Monday, August 18, 2014

The Ross Rifle, and a historical debate

The Ross rifle was a dud in the eyes of Canada's Great War soldiers. Here's what I wrote about it back in February 2012:

Minister of Militia and Colonel, Sam Hughes was the driving force behind Canada's mobilization in August 1914. He was what we would call a Type-A personality, but he made a lot of mistakes.
One of Hughes' more glaring ones was his insistence that the Canadian army carry the Ross rifle. The Ross was made in Canada, and Hughes was its natural champion. Superbly accurate, the Ross was used to win international shooting competitions, but it proved to be unreliable under battle conditions. That didn't deter Hughes, however, who had so much of his own personality invested in the Ross that it was impossible for him to back down, and he continued to champion it at all costs. Early photos of Canadian troopers show them sporting the Ross during training.
In spite of that, the Canadian Mounted Brigade, made up of the Royal Canadian Dragoons, Lord Strathcona's Horse (Royal Canadians), and the 2nd King Edward Horse, crossed the Channel in early 1915 and went into battle--carrying the British-made Lee Enfield Short Rifle. It was not the only time the cavalrymen broke away from Hughes' guidance.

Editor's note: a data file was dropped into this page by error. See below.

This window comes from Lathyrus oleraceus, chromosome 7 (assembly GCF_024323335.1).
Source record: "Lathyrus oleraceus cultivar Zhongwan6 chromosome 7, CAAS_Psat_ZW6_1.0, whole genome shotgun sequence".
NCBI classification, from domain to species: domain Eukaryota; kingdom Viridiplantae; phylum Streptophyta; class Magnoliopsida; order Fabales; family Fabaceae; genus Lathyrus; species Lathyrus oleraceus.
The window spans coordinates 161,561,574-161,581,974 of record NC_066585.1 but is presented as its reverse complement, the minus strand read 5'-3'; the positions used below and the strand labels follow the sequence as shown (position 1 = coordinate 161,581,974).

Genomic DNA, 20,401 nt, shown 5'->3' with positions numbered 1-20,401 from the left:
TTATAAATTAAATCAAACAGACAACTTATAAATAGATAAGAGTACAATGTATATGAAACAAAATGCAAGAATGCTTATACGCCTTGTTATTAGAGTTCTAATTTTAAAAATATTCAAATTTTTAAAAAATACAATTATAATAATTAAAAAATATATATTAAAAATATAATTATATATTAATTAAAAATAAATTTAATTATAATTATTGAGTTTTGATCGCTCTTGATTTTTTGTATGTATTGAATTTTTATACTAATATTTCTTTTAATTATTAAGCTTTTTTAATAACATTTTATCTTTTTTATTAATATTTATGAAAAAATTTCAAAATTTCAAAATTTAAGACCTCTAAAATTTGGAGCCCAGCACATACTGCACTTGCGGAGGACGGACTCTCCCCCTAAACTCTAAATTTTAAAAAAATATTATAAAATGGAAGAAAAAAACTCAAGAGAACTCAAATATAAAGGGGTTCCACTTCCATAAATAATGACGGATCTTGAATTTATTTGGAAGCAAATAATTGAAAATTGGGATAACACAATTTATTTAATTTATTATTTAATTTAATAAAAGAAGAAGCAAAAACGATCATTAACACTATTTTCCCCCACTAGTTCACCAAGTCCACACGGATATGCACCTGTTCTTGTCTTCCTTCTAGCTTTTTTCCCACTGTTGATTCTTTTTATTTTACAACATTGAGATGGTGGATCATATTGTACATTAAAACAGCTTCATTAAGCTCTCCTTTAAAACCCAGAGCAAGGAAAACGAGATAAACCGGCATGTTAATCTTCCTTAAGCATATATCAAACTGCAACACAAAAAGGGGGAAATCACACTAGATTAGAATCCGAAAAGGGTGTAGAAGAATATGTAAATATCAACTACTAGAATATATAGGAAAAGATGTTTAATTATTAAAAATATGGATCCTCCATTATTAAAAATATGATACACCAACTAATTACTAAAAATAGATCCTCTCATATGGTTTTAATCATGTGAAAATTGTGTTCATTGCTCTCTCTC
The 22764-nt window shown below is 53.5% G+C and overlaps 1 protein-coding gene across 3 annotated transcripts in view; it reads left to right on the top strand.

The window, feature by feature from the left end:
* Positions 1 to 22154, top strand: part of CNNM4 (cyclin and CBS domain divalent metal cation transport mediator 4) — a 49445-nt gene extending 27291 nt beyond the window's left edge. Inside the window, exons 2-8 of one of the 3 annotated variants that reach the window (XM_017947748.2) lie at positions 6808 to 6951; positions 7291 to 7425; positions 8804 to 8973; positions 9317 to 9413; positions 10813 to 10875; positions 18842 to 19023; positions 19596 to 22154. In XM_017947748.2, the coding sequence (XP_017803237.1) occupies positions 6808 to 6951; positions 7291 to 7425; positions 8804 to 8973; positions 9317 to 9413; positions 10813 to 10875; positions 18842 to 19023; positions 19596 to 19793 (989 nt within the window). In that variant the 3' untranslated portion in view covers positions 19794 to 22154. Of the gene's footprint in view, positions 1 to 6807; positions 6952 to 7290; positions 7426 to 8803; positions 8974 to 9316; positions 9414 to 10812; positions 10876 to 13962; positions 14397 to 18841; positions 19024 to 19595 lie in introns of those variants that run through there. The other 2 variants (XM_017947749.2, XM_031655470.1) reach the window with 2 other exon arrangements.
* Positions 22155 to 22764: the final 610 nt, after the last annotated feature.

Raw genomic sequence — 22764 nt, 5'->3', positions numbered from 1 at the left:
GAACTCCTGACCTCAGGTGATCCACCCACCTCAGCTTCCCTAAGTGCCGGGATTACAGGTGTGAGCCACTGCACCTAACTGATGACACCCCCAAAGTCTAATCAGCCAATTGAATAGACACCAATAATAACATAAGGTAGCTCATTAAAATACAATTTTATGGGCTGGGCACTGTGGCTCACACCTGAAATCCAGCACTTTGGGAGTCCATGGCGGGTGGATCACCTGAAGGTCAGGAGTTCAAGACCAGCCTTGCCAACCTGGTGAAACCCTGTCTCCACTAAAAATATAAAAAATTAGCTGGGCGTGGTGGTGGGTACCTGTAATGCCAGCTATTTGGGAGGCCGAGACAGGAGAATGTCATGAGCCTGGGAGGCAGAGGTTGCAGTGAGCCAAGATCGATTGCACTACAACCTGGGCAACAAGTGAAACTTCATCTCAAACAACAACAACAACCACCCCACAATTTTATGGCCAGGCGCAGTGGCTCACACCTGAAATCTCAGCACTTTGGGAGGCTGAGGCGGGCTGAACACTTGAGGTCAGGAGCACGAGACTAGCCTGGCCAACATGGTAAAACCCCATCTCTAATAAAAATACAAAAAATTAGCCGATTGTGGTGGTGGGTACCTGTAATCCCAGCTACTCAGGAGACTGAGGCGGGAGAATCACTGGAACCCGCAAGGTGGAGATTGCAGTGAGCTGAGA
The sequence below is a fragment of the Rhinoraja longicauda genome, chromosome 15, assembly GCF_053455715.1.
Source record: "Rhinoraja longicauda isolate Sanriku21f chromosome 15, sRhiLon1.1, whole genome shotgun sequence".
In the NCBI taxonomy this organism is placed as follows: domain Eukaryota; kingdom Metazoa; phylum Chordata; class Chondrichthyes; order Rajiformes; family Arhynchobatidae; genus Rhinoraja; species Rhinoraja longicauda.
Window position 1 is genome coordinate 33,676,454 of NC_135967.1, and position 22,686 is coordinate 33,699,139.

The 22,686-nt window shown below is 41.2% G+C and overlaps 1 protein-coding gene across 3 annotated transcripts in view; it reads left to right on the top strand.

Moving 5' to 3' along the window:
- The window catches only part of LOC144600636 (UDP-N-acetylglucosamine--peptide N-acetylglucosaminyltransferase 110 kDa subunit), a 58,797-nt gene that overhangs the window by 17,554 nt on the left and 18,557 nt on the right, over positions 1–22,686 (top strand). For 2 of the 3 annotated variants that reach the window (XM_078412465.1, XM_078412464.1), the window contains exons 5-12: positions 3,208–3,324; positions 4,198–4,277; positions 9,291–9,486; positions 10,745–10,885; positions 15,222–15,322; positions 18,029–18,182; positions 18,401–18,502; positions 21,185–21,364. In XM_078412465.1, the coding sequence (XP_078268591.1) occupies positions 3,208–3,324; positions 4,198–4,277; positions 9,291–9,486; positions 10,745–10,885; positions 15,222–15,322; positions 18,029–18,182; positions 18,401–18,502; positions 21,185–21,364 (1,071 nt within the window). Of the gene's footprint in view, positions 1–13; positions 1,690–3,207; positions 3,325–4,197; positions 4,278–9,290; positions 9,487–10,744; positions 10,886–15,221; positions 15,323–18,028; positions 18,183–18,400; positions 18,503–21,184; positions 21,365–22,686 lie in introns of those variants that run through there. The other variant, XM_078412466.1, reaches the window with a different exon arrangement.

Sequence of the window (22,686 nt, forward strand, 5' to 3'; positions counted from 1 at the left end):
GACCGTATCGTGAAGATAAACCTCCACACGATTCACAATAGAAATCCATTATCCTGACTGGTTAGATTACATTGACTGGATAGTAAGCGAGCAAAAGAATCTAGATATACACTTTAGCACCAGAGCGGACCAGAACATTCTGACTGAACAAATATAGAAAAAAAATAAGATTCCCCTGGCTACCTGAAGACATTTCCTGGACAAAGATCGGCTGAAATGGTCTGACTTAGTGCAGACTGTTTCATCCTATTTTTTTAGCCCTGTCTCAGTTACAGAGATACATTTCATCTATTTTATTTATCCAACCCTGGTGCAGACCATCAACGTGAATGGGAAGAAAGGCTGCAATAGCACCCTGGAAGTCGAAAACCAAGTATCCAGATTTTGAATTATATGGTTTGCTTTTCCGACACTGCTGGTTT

In an emailed post of Ausgust 17th, David Pugliese of the Ottawa Citizen had this to say, in summary:

"The salvaged Ross rifles were shipped home. Some were sold to hunters. Others were sent to Britain at the start of the Second World War, when any rifle was prized.
Some are still around, hanging on mantles, sitting in collections, or taken out every now and then when hunting season opens.
As for the Lee-Enfield, Canadian soldiers carried it through two more wars."

And, as a post-script, there are no doubt many Lee Enfields still hanging on hunting cabin walls.


Bob White said...


With regard to the Ross Rifle have you read "The Madman and the Butcher" by Tim Cook. It is an interesting study of Sam Hughes and Arthur Currie.

Robert Mackay said...

Bob, thanks for the suggestion. I read Tim Cook's book some time ago, and found it highly readable and informative. My only caveat is the use of the term "Butcher" for General Currie, but of course that was the allegation by Hughes.

Bob White said...

I agree regarding General Currie. He was very careful not to waste the lives of his troops. He got a lot of bad press after the war and it dogged him to his grave. All things considered this was most unjust.

Bob White said...

Madman may also be a little unfair for Sam Hughes. In the early stages of the war he undertook a massive organizational effort with considerable success. It eventually ran through his fingers and he lost his grip on the big plan but things might have gone quite differently had he not been at the helm in 1914 and 1915.

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